Arachnoiditis and aseptic meningitis are direct complications that may result from unintentional intrathecal (not epidural) injection of steroid. The symptoms of arachnoiditis can overlap with the symptoms for which many patients are receiving epidural steroid injections , as it most commonly occurs among patients who have had multiple spinal procedures. Recently, Lima et al. performed a randomized, double-blind controlled trial on dogs that demonstrated intrathecal administration of methylprednisolone was responsible for causing histological changes in the spinal cord and meninges [104]. Findings included meningeal thickening, adhesion of the pia, arachnoid, and dura mater, and nerve roots surrounded by fibrosis. Furthermore, a review by Abram and O’Connor identified 65 published series and 18 case reports in 6947 patients who received one or more epidural steroid injections and 368 patients who received one or more subarachnoid steroid injections [105]. There were no reports of arachnoiditis after epidural injection of steroids when intrathecal injection was excluded, highlighting the importance of using a local anesthetic test dose, and/or fluoroscopy with radiocontrast dye to help minimize the risk of inadvertent intrathecal injection of steroid. Nelson suggested that polyethylene glycol may be the offending agent [106]. However, Benzon et al. found that nerve conduction was affected by polyethylene glycol at concentrations seven times higher than clinically relevant concentrations [107]. Even at higher concentrations, the conduction defects were reversible. There is no definitive treatment for arachnoiditis or aseptic meningitis [108].

Neurologic Injury

Severe neurological injury following cervical, thoracic, or lumbar epidural steroid injections can occur due to direct needle trauma to the spinal cord. This type of injury can occur with any epidural injection and will be discussed elsewhere. Another mechanism of injury relates to the injection of a steroid suspension that results in embolization of end arterioles supplying the spinal cord [109]. The blood supply to the spinal cord comes from a single anterior spinal artery and two posterior spinal arteries. At each vertebral level, radicular arteries from the aorta travel along with the segmental nerve roots into the neural foramen and supply the corresponding nerve roots. Some of these radicular branches contribute to the perfusion of anterior spinal cord by joining the anterior spinal artery. The most important radicular artery supplying the lumbar region is the artery of Adamkiewicz. At the cervical level, the important contributing radicular artery originates between C3 and C8. This type of embolic injury appears to be most commonly associated with injections performed at the cervical level. Following cervical transforaminal injections, fatal anterior spinal artery syndrome [110], massive cerebellar infarct [111], and bilateral complete cortical blindness [112] have all been reported. Transforminal injections performed in the lumbar region carry a lower risk; however, it has been determined that previous surgery at this level may increase the risk of spinal cord infarction [113]. All of the particulate-containing corticosteroid preparations available for use have been found to contain large enough particles to occlude capillaries and arterioles. Dexamethasone is a nonparticular steroid solution that minimizes this risk, however, theoretically may result in a shorter duration of effect due to increased solubility [114].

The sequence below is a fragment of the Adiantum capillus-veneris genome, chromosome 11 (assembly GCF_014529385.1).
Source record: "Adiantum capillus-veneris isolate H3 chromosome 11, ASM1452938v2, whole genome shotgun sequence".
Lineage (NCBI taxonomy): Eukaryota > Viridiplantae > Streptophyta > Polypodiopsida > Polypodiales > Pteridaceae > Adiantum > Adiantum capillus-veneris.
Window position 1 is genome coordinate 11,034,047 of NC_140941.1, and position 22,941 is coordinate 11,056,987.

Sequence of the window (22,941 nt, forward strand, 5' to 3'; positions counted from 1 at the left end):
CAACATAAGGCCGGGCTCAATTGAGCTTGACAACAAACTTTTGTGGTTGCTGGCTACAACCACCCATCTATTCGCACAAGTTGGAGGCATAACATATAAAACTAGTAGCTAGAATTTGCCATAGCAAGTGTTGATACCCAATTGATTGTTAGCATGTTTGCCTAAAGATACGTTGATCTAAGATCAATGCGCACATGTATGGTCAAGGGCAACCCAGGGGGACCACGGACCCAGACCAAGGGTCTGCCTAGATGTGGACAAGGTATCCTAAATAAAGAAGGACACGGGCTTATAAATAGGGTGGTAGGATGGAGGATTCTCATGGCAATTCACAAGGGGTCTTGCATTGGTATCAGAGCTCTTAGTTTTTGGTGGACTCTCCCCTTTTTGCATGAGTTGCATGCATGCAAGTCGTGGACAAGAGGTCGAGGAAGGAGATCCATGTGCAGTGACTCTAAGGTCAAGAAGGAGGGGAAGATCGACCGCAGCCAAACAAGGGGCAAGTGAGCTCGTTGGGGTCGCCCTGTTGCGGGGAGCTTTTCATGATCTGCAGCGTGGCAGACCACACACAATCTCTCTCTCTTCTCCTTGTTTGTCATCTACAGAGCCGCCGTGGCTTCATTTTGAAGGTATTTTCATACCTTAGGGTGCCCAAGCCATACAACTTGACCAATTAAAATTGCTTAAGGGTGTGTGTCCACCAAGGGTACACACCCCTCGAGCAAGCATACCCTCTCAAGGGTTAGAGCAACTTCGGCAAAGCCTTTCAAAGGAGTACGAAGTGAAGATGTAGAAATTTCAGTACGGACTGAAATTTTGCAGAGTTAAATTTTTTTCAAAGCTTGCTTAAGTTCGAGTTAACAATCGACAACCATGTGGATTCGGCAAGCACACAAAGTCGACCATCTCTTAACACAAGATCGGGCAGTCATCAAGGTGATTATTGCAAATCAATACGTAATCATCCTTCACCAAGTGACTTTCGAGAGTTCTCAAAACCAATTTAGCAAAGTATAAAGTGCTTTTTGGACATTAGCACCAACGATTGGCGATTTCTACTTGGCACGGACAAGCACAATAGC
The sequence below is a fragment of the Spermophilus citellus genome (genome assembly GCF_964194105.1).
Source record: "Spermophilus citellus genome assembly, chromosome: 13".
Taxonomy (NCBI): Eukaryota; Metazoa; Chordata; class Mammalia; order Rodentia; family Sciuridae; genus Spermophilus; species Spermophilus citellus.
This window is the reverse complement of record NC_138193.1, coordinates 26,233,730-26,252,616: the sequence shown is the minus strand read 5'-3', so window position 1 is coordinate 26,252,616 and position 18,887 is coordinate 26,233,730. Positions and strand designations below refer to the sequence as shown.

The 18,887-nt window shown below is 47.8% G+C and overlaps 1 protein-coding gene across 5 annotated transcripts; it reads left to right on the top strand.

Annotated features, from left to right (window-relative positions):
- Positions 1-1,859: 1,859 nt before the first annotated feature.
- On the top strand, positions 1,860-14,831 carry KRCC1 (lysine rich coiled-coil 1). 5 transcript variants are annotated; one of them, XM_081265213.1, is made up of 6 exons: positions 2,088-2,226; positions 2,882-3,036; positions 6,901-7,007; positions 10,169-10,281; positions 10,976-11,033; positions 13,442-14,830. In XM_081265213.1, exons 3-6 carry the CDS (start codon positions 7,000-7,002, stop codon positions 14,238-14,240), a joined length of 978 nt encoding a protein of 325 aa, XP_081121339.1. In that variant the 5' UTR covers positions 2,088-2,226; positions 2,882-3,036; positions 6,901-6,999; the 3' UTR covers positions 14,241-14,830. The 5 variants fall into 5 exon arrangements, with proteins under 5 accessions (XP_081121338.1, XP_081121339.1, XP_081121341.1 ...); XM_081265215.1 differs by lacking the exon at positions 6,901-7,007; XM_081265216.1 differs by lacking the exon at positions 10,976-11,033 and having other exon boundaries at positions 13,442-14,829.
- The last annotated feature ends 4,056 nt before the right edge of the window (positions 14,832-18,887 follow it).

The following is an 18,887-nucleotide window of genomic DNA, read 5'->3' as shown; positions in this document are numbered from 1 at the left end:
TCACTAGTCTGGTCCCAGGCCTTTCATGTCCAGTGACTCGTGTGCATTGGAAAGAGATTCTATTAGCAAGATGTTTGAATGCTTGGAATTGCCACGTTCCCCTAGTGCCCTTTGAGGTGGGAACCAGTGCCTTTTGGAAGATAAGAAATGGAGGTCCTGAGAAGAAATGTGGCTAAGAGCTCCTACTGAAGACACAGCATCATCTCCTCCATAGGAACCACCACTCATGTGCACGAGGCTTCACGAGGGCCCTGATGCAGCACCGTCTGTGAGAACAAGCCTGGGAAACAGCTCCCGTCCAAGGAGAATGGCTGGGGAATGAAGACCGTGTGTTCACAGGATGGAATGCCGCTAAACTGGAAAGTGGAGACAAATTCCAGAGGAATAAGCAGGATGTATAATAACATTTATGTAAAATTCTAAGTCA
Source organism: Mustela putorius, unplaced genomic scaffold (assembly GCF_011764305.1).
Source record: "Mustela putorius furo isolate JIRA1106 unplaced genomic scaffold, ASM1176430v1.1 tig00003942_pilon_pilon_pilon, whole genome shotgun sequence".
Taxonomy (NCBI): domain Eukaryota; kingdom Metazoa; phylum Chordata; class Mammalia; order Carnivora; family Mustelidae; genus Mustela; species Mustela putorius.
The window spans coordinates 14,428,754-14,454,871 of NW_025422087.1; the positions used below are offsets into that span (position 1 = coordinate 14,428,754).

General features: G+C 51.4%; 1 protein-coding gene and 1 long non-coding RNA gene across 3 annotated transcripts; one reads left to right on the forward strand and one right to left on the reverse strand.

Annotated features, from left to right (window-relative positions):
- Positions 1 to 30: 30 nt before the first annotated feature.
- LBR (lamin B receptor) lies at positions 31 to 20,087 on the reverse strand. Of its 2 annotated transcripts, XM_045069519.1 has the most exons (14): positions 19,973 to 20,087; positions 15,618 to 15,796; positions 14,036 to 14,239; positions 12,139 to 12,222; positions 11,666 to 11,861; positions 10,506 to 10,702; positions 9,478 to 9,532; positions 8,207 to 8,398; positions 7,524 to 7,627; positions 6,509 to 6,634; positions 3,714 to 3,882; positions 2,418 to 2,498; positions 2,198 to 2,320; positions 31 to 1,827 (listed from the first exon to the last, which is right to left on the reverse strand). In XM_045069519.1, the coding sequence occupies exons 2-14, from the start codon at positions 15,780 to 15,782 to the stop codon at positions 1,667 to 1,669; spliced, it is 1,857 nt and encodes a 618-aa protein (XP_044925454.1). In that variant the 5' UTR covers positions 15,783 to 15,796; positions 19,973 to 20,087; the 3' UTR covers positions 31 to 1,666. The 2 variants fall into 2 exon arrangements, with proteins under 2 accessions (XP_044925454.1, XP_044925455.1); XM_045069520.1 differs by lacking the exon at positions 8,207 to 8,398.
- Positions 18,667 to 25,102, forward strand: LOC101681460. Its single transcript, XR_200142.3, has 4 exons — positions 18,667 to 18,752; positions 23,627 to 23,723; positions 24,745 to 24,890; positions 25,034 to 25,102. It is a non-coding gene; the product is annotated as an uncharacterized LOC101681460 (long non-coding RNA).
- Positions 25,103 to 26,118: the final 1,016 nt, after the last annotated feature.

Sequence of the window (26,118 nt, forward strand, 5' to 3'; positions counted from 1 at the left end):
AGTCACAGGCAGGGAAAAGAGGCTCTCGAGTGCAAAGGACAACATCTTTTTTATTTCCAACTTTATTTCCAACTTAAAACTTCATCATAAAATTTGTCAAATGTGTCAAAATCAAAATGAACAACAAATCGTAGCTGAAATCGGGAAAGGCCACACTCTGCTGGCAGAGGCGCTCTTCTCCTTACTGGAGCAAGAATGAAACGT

The rate of unintentional intravascular injection using the transforaminal approach is estimated to be 11 % [115]. It is important to note that the sensitivity of a positive blood aspirate in detecting intravascular injections is only 45 %. According to the Closed Claims Study, spinal cord injury due to infarction appears to be less common than injury due to direct spinal cord trauma [1].


Until recently, infectious complications following epidural steroid injections were considered to be extremely rare; however, the risk has been highlighted by recent catastrophic events [108]. In 2012 in the United States, an outbreak of fungal meningitis occurred among patients who received an injection containing contaminated preservative-free methylprednisolone acetate [116, 117]. In total, there were 751 cases of fungal infection, resulting in 64 deaths. The majority of these patients received the injection through an epidural or paraspinal route (89 %), with the remainder receiving peripheral joint or other nerve injections. Furthermore, in 2012 there was an outbreak of methicillin-sensitive Staphylococcus aureus (MSSA) infections in Toronto, Ontario, Canada following epidural steroid injections . An investigation concluded that nine patients developed serious infections (meningitis and/or abscesses) over a 4-month period [118].

In theory, the risks of neuraxial infection are increased when faulty aseptic technique or bacteremia is present, as for any spinal injection. However, as per the fungal outbreak in the United States in late 2012, contaminated medication at the time of injection can also be a contributing factor. In theory, the immunosuppressive effects of steroids may increase the risk of an infection. However, epidural abscesses can also occur on an idiopathic basis, in the absence of an intervention, and certain risk factors can increase this incidence. Tang et al. reviewed 46 cases of spontaneous epidural abscess and found that 46 % of these patients were diabetic [119]. In addition to fungal pathogens, common bacterial culprits would include Staphylococcus aureus (likely skin contaminant) [120, 121].